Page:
Chapter 1: Introduction to Managerial Accounting
-Management Accounting- -Financial Accounting-
1. Internally focused 1. Externally Focused
2. No mandatory rules 2. Must follow externally imposed
3. Financial and non-financial info; rules
Subjective information possible 3. Objective financial information
4. Emphasis on the future 4. Historical orientation
5. Internal evaluation and decisions 5. Information about the firm as
based on very detailed info a whole
6. Broad, multidisciplinary 6. More self-contained
-setting objectives and identifying methods to achieve objectives
-ex. A firm’s objective may be to increase profits by improving quality
-management must develop some specific methods that, when
implemented, will achieve the objective
-the managerial activity of monitoring a plan’s implementation and taking corrective
-usually achieved by comparing actual performance with expected performance
-management accounting plays a vital role in providing needed information
-a major role of management accounting is to supply information that facilitates decision
-decisions can be improved if information about the alternatives is gathered
1. Cost Leadership – provide the same or better value to customers at a lower cost
2. Product Differentiation – providing something to customers not provided by
-set of activities required to design, develop, produce, market, and deliver products and
services to customers
-relating management accounting to all aspects of a business
-helps get a broader vision, which allows managers to increase quality, reduce the time
required to service customers (both internal and external) and improve efficiency
-Certified Management Accountant (CMA)-
-Main purpose: to establish management accounting as a recognized, professional
-Four areas emphasized for certification:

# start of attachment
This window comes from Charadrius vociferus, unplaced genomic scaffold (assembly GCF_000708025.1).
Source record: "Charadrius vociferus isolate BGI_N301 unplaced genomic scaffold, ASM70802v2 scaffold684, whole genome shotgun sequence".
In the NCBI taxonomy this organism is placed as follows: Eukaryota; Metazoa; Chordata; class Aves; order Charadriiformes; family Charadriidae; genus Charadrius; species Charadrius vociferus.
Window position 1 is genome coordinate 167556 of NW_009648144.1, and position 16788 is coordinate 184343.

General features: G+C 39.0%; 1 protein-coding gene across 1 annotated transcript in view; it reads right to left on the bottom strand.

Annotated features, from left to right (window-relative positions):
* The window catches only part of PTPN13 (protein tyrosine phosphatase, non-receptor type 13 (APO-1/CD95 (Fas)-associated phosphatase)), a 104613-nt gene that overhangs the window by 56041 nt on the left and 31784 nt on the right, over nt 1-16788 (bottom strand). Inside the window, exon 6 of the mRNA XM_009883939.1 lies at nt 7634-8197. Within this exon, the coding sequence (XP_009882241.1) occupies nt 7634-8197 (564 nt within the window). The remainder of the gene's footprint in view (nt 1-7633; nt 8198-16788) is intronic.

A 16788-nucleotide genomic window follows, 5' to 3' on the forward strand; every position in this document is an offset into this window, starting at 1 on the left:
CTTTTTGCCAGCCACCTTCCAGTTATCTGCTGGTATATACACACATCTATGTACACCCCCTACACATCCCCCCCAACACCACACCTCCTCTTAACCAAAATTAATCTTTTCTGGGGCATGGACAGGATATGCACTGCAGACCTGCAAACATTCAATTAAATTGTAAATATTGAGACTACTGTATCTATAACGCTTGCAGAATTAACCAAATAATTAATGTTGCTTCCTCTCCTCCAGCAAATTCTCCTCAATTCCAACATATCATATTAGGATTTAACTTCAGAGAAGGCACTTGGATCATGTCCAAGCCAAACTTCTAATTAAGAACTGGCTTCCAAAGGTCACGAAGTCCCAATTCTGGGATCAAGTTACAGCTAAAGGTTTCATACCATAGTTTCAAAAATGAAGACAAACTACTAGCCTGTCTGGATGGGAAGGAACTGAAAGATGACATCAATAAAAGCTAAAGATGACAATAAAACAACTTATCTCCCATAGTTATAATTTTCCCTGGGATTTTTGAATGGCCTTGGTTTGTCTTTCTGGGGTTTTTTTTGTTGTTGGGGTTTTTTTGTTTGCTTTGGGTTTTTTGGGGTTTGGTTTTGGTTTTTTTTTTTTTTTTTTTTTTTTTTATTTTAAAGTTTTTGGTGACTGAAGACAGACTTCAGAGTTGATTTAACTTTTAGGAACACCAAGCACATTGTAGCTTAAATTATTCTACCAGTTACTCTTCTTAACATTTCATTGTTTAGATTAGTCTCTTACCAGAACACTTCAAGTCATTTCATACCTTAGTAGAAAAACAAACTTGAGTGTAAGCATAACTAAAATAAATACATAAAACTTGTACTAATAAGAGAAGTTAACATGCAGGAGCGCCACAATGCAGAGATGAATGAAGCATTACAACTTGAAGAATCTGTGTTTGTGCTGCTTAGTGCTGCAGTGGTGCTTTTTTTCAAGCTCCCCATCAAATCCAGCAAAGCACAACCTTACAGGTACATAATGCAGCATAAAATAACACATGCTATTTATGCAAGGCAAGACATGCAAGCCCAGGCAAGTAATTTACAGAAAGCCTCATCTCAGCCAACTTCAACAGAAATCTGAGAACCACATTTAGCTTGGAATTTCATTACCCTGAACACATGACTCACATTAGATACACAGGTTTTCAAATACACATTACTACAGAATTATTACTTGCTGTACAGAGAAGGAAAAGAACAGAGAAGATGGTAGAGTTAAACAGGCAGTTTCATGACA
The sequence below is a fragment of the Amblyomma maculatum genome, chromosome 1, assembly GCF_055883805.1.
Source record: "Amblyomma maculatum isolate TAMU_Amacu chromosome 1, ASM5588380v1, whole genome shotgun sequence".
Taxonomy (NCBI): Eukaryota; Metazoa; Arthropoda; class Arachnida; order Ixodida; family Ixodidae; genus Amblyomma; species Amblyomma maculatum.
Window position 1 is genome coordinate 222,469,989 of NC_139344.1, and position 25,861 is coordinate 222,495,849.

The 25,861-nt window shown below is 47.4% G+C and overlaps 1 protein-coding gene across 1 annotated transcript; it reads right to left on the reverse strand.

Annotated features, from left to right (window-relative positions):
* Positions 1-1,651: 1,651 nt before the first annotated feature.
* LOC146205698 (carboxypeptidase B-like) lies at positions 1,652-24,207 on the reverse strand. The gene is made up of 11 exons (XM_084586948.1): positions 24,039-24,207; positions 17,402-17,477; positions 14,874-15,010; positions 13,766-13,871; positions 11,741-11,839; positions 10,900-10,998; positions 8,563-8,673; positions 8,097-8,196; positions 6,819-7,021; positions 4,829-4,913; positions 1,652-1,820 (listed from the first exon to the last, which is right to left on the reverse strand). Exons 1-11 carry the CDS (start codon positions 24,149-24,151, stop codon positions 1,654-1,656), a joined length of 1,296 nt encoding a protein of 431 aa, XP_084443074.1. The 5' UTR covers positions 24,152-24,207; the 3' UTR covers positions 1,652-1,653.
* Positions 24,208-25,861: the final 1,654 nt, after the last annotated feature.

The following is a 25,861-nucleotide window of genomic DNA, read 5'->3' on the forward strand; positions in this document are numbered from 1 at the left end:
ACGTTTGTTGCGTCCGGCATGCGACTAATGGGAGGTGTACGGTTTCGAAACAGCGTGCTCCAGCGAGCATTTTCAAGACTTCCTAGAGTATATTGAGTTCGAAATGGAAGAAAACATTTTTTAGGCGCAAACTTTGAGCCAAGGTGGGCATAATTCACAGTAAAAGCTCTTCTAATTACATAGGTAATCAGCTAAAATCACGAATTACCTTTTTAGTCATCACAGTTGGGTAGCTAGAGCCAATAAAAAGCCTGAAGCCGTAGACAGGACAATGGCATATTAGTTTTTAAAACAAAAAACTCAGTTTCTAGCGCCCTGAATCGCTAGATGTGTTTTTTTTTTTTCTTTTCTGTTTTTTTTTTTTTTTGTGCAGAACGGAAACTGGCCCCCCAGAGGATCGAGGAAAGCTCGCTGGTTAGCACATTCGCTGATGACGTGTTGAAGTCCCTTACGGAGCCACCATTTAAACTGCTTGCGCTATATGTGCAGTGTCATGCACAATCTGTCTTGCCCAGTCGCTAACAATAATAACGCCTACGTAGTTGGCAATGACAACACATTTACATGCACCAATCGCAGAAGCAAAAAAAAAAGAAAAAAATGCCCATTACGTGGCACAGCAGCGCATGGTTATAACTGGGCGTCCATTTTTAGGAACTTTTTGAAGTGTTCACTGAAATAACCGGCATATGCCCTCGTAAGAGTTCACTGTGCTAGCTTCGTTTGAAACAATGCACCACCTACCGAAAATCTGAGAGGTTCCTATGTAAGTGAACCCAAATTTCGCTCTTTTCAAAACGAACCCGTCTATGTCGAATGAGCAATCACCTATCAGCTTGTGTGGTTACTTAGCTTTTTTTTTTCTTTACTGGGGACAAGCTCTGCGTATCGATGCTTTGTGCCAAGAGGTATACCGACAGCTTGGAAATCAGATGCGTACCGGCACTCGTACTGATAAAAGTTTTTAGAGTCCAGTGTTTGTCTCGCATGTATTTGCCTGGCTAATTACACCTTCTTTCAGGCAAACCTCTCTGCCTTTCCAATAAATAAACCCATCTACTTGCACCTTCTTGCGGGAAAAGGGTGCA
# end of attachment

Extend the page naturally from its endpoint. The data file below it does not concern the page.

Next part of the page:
1. Economics, finance, and management
2. Financial accounting and reporting
3. Management reporting, analysis, and behavioral issues
4. Decision analysis and information systems
Chapter 2 study guide
1. Cost object is something that you want to know cost information about. Examples are
process, activity, product, people, or departments. Accurate costs are vital for
profitability, analysis, and strategic decisions concerning product design, pricing, and
2. a. Direct costs are costs that can easily and accurately be traced to a cost object. The
relationship between direct costs and the cost object is easy to physically observe. The
more costs that can be traced yield more accuracy.
b. Indirect costs are costs that cannot be easily and accurately traced to a cost object.
c. The allocations of indirect costs to cost objects are done using a reasonable and
convenient method. They are connected by an assumed linkage. This allocation is
important to help determine value of inventory and cost of goods sold.
3. There are two types of outputs: tangible products and service products.
a. Tangible products are goods produced by consuming raw materials through the
use or labor and capital inputs (land, plant and machinery)
b. Service products are tasks or activities performed for a customer or an activity
performed by a customer using an organization’s products or facilities.
i. tangible products are tangible, services are perishable.
ii. Inventory is important for tangible products.
iii. Producers of services and buyers of services are in direct contact.
iv. Services have greater variation.
d. For a manufacturing firm, an income statement begins with sales revenue. Then
you subtract cost of goods sold to equal gross margin. After that, you subtract
selling expenses. (ex: commission, fixed selling expense, and administrative
expense). Once all expenses are subtracted from the gross margin, you have your
operating income. Operating income is the last line on the income statement.
Shown on page 41.
e. For a service organization, an income statement begins with sales. Then you
subtract cost of services sold. These are direct materials, direct labor, and
overhead (on the income statement, each of the cost of services sold receives its
own line). Once the cost of services sold is subtracted, you get the gross margin.
Then you subtract other expenses (ex: selling expense, administrative expense).
Once this is gone, you will have operating income, which is the last line of the
income statement. Shown on page 43
4. Product costs (also known as manufacturing costs) are those costs associated with the
manufacture of goods or the provision of services. They are required for external
reporting. An important part of product costs is that they can be inventoried. Product
costs can be classified as direct materials, direct labor, or overhead.